Lawrence in Brown County, Wisconsin — The American Midwest (Great Lakes)
This site is part of a 4800-acre tract patented to Eleazer Williams by the United States. In 1882 Williams led a delegation of New York Indians to the Fox River Valley, hoping to set up an Indian Empire in the West. A year later he married the daughter of a pioneer French-Canadian blacksmith, Joseph Jourdain and his Menominee-French wife. The couple settled in a cabin on the bank of the river but the building of the De Pere dam forced them to rebuild it on higher ground. In 1841 the French Prince de Joinville visited Williams in Green Bay, giving rise to the belief that he might be the "Lost Dauphin", son of Louis XVI and Marie Antoinette. This story gained wide publicity in 1853 through the book "The Lost Prince" by John H. Hanson. Williams had scars like those borne by the little Louis XVII. Was he the Lost Dauphin?
Erected 1961. (Marker Number 105.)
Marker series. This marker is included in the Wisconsin Historical Society marker series.
Location. 44° 23.349′ N, 88° 7.439′ W. Marker is in Lawrence, Wisconsin, in Brown County. Marker can be reached from Lost Dauphin Road (County Road D). Click for map. The marker is located at the Lost Dauphin State Park. Marker is at or
Other nearby markers. At least 8 other markers are within 8 miles of this marker, measured as the crow flies. St. Norbert College & The Packers (approx. 4.6 miles away); Address by President Lincoln (approx. 4.6 miles away); Rapides des Peres (approx. 5.2 miles away); Marquette–Jolliet (approx. 5.2 miles away but has been reported missing); Brown County Court House 1838 to 1854 (approx. 5.2 miles away); White Pillars (approx. 5.4 miles away); Bernard Henry Pennings (approx. 6.1 miles away); The Catholic Bark Chapel (approx. 7.3 miles away).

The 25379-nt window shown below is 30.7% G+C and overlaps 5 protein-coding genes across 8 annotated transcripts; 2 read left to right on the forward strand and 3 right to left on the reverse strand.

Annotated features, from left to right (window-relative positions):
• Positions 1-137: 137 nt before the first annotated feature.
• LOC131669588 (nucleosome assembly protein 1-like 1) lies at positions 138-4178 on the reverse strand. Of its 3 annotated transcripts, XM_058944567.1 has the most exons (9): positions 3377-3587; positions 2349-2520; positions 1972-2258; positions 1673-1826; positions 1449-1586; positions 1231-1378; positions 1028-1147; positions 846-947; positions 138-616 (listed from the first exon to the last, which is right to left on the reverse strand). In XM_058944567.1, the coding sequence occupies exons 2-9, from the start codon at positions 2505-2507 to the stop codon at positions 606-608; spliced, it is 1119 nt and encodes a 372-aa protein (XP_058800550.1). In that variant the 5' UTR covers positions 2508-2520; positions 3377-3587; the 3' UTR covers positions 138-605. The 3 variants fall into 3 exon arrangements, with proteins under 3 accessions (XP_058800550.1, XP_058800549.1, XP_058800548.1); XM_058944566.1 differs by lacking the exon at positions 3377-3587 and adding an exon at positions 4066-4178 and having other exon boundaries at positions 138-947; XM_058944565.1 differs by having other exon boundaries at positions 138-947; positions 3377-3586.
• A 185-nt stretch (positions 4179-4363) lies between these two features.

Regarding Eleazer Williams.
Williams was the descendant of a Mohawk Native American and a white woman who had been kidnapped by the Mohawks at the age of 7. Though raised with the Mohawks, as a teenager he left the tribe, and went on to become an Episcopal minister and a pioneer of Greenbay, Wisconsin. He told his story, The Lost Prince, and became a national celebrity for a few years. He may have been the object of Mark Twain’s satire in Wild Man and Huckleberry Finn. Williams claimed until his death that he was Louis Charles, though there was never any evidence to support his story. His skull was exhumed in 1947 for anthropological study. The
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Credits. This page originally submitted on , by Bob (peach) Weber of Prescott Valley, Arizona. This page has been viewed 1,032 times since then and 19 times this year. Last updated on , by Melinda Roberts of De Pere, United States. Photos: 1, 2. submitted on , by Bob (peach) Weber of Prescott Valley, Arizona. 3. submitted on , by Melinda Roberts of De Pere, United States. • Kevin W. was the editor who published this page. This page was last revised on June 16, 2016.